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June 15, 2022 - 11:39pm

Lockdowns, evacuations, responses to violent threats: they’re all part of the city school’s current District-wide Safety Plan table of contents.

They -- and the several remaining topics -- are also up for comment during a public hearing this week.

“It is a requirement of the board to hold a public hearing and reading of the proposed safety plan and allow the public 30 days to comment or ask questions,” Superintendent Jason Smith said Wednesday to The Batavian.

The hearing is set for 6 p.m. Thursday at the Batavia High School superintendent's conference room, 260 State St., Batavia. It is a prelude to the city’s Board of Education meeting that follows.

“Our plan continues to implement global school safety ‘best practices.’ Each school has a customized safety plan specific to its building that cannot be shared with the public,” Smith said. “The only change to this year’s district-wide plan will include personnel updates, which will be discussed on Thursday.”

The plan is available for review HERE.

Batavia City Schools’ Safety Committee is chaired by Director of Health, Physical Education and Athletics Mike Bromley, and includes members of the faculty and staff from throughout the district. The committee has reviewed and approved the Safety Plan, and submitted it to the board for final vote (after the hearing period is complete).

“As always, community members are welcome to attend the Board of Education meeting on Thursday or watch via our District YouTube channel,” Smith said. “Comments, questions, and feedback are welcome and will be reviewed by the Board prior to the final implementation of the plan.”

He also suggested that parents and community members can send comments or questions to District Chairman Mike Bromley at [email protected]

Other items for the board meeting include discussion about district needs and the position of School Resource Officer;  presentations by school and administrative staff; the superintendent’s report; and board votes on several resignations, appointments and contracts.

November 17, 2021 - 10:57pm


Kelly March is a mother of three teenagers, a local business owner, and someone who believes in following state mandates. 

The Batavia resident is also a patient advocate and cannabis ambassador who encouraged Batavia Town Council members Wednesday to opt into allowing cannabis retail dispensaries.

"When you opt out, you’re not making it safer; you’re giving the legacy market license to flourish,” March said during a public hearing about proposed cannabis legislation that would allow dispensaries and on-site consumption of the product.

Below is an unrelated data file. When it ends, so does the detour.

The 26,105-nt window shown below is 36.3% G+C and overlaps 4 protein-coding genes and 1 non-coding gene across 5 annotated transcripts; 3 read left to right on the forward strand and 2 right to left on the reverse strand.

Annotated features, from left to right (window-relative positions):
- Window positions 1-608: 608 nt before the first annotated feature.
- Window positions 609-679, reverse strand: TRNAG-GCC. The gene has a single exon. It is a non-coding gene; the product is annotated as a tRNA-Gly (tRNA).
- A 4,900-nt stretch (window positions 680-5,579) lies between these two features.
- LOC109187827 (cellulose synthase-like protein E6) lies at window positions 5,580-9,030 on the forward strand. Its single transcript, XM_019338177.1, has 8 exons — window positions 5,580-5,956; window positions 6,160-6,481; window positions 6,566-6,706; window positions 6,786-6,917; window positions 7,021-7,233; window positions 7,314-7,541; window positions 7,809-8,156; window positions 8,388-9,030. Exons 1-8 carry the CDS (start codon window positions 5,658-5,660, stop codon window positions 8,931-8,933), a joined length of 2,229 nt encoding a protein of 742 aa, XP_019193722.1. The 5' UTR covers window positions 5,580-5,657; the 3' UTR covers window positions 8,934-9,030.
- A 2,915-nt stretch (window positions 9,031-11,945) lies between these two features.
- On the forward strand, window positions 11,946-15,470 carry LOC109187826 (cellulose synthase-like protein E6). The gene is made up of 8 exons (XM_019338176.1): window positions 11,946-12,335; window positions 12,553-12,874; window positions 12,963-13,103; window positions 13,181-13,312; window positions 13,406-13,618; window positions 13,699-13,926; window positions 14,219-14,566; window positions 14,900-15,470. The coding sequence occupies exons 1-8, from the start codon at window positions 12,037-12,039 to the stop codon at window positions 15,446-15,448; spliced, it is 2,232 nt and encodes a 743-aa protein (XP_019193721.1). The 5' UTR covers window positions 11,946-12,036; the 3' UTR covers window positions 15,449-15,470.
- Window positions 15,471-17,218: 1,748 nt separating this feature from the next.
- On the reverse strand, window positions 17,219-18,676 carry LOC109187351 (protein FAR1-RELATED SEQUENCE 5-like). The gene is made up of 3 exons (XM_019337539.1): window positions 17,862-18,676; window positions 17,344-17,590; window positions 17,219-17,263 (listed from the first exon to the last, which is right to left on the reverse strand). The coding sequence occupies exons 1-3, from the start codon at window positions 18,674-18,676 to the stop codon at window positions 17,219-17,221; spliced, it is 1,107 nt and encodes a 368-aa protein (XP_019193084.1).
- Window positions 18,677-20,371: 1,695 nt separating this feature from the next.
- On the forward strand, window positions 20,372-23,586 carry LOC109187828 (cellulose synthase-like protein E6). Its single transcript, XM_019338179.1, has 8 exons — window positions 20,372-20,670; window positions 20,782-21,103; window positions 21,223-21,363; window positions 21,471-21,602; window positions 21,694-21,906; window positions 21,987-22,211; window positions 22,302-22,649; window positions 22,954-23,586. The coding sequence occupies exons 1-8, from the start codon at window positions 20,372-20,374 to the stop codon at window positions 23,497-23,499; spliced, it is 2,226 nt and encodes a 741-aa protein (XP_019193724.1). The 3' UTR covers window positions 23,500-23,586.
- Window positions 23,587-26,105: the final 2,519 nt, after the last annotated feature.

March was one of two speakers and about a half dozen quiet supporters at Batavia Town Hall. She supports the reformed marijuana laws that would ensure safe, high quality cannabis in this area, she said. 

Otherwise, by opting out of the move, Town Council members are side-stepping legal ways to provide and sell marijuana, she said, and opening up opportunities for those that sell on the “legacy market.” Legacy is the more acceptable term nowadays for the previously used phrase “black” market, she said. 

“By banning the legalized market, it will increase use by the youth,” she said. “Batavia is a community rooted in farming. We have cannabis now … We want the right to be able to pursue our own business, just like distilleries in the area.”

March foresees craft cannabis products available, just as craft beer, wine and liquors have become popular. Aside from the business end of the issue, she also spoke of the Compassionate Care Act, which has gradually been adopting less restrictive policies so that patients have an easier way to access medical marijuana. Right now patients have had to deal with “a plethora of issues,” she said, including affordability and access due to dispensaries being at greater distances.

A medical card-carrying patient herself, March knows only too well the hassle of driving two hours to obtain relief through cannabis treatment, she said. Having to figure out what to do with one’s children while visiting a dispensary only compounds the problem, she said. 

March founded her business, Genesee Cannabis Club, in 2018. It provides educational programs for women to empower them as part of the work force, she said. There is no down side to allowing for dispensaries locally, she said. 

“I urge you to please think about it,” she said. 

Although Penelope Hamilton Crescibene is not a recreational cannabis user and was once “petrified” of all the pitfalls she heard about marijuana, she has become a vocal advocate of its use. Batavia was her sixth board visit to address issues of opting out of cannabis dispensaries, she said. 

“People are afraid of this change. The old fear-mongering is alive and well,” she said to The Batavian. “I get calls all day long from people needing help." 

Crescibene was diagnosed years ago with rheumatoid arthritis and the auto-immune disease of Sjögren’s syndrome. Once on heavy loads of prescription opioids to lessen the pain, she eventually turned to cannabis. Within 30 days she was off all opioid drugs, she said. 

“I learned all about the science. I learned about this plant,” she said during the hearing. 

The East Pembroke resident is director of community engagement for The Cannabis Community, which shares information through “education, awareness and access.” She is also a medical adviser for Empire State’s chapter of the National Organization for the Reform of Marijuana Laws, known as NORML, and wants to help inform individuals and groups about this topic.

There have already been cannabis sales locally, she said, and people are driving on the roads.

“We already know people are using this,” she said. “If it was legal, we would be able to grow it like apples. If you give the option of opting out, you are saying ‘you’re welcome to stay and continue your illicit sales.’  You’re also opting out of taxes.”